The case went to bench trial in June 2020, where a judge found Rowe not guilty of resisting arrest — but guilty of the other two charges. A bench warrant was issued for his arrest on May 4, 2021 for violating probation, records show.

Rowe was not in Lima anymore. 

In April, Koehler's mother placed a property she had owned since September 2019 in survivorship — and named Jeannette Koehler as an owner. The property, 3340 Peterson Road, is where Rowe and Koehler lived together.

Multiple videos posted on Rowe’s YouTube channel reference an alleged “conspiracy” involving Jeannette Koehler and her ex-husband. Rowe called Jeannette his “wife” and “soulmate,” but the couple never married, according to Ohio state records. 

Koehler and her ex-husband divorced in 2014, court records show. The ex-husband’s identity is being withheld from this story because the couple now faces a custody case that involves a child. 

The ex-husband said he never met Rowe and said, “everything that man said was a lie.” 

Attorney Scott Wright said Koehler and the ex-husband shared parenting rights in Muskingum County up until August 2020 when she moved to her mother’s Peterson Road house in Mifflin Township. 

Koehler’s move prompted the ex-husband to file a motion to modify the shared parenting rights, Wright said. The hearing for that motion was held in May, which is around the time the ex-husband began receiving death threats from Rowe through texts and social media.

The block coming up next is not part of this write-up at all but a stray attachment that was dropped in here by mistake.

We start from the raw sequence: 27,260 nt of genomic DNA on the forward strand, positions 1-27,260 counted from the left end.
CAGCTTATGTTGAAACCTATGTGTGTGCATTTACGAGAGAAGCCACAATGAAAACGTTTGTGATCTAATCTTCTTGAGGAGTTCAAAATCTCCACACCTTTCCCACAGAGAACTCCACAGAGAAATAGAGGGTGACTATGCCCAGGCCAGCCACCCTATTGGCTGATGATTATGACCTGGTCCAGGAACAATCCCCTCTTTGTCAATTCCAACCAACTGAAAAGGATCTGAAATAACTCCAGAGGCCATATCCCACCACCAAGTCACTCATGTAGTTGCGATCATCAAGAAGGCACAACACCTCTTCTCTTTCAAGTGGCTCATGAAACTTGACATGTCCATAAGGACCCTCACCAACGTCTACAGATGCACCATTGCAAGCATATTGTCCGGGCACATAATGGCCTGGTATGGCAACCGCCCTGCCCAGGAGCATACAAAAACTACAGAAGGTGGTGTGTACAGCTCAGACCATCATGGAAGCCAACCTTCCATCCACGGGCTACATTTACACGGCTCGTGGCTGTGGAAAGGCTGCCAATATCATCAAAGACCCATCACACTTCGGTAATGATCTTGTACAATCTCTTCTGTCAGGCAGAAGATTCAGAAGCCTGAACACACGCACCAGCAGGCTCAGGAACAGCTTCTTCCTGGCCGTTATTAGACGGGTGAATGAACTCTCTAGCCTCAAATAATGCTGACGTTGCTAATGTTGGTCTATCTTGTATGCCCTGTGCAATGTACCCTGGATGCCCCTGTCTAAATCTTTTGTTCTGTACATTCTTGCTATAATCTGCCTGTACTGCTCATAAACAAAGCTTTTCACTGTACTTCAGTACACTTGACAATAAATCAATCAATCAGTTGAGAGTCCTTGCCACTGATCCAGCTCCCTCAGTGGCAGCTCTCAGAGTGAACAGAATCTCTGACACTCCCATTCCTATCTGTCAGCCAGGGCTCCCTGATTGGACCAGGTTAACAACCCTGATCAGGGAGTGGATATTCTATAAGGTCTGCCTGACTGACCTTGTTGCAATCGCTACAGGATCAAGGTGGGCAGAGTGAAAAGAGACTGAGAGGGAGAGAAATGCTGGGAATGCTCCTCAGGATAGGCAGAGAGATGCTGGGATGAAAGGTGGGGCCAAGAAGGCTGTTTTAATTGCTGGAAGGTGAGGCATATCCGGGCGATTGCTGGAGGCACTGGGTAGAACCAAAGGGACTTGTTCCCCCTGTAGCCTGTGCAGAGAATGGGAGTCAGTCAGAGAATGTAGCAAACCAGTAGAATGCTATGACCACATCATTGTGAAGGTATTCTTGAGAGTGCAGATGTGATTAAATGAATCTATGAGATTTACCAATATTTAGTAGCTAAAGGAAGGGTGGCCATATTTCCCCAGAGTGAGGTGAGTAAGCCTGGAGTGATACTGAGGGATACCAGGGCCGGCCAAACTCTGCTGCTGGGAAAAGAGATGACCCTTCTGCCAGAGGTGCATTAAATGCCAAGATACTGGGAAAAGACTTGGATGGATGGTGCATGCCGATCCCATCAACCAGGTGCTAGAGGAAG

“The threats got worse. Sean was getting more vocal and volatile. He indicated the child was doomed because of (the ex-husband’s) fatherhood,” Wright said.

As Rowe’s threats became more specific toward the ex-husband and the child, Wright filed a motion to terminate Koehler’s parenting rights altogether. 

“Because she was now living in Richland County, the case gets transferred to the sheriff’s office. So I contacted them myself to tell them this could be a dangerous service packet,” Wright said, referring to domestic paperwork that Koehler needed to be given.

Rowe in Ohio — July 4-Aug. 4

Rowe was charged with public indecency July 6 when a deputy was dispatched to 3340 Peterson Road. The call came in as “a male walking around naked.” 

No further details about the charge, including an officer’s narrative of the incident, were provided by the Richland County Sheriff’s Office.

However, two days prior — on Independence Day — the same agency arrived at the same address after a neighbor called. It's unclear what the neighbor reported.

Rowe documented the encounter on his personal YouTube account. In the first video, deputies are seen in his yard, one of which hid behind a tree. One of them yelled, “Come out.” 

Rowe replied: “You’re trespassing. Come in here, you will be shot.” The video ended after 19 seconds. 

The second video was a much longer one and Rowe was more verbally aggressive.

“I’m letting you live right now — on my property. I’m letting you live. I don’t have to. I could absolutely make an example out of you,” Rowe said, addressing a deputy who stood in his yard, partially hidden behind a tree.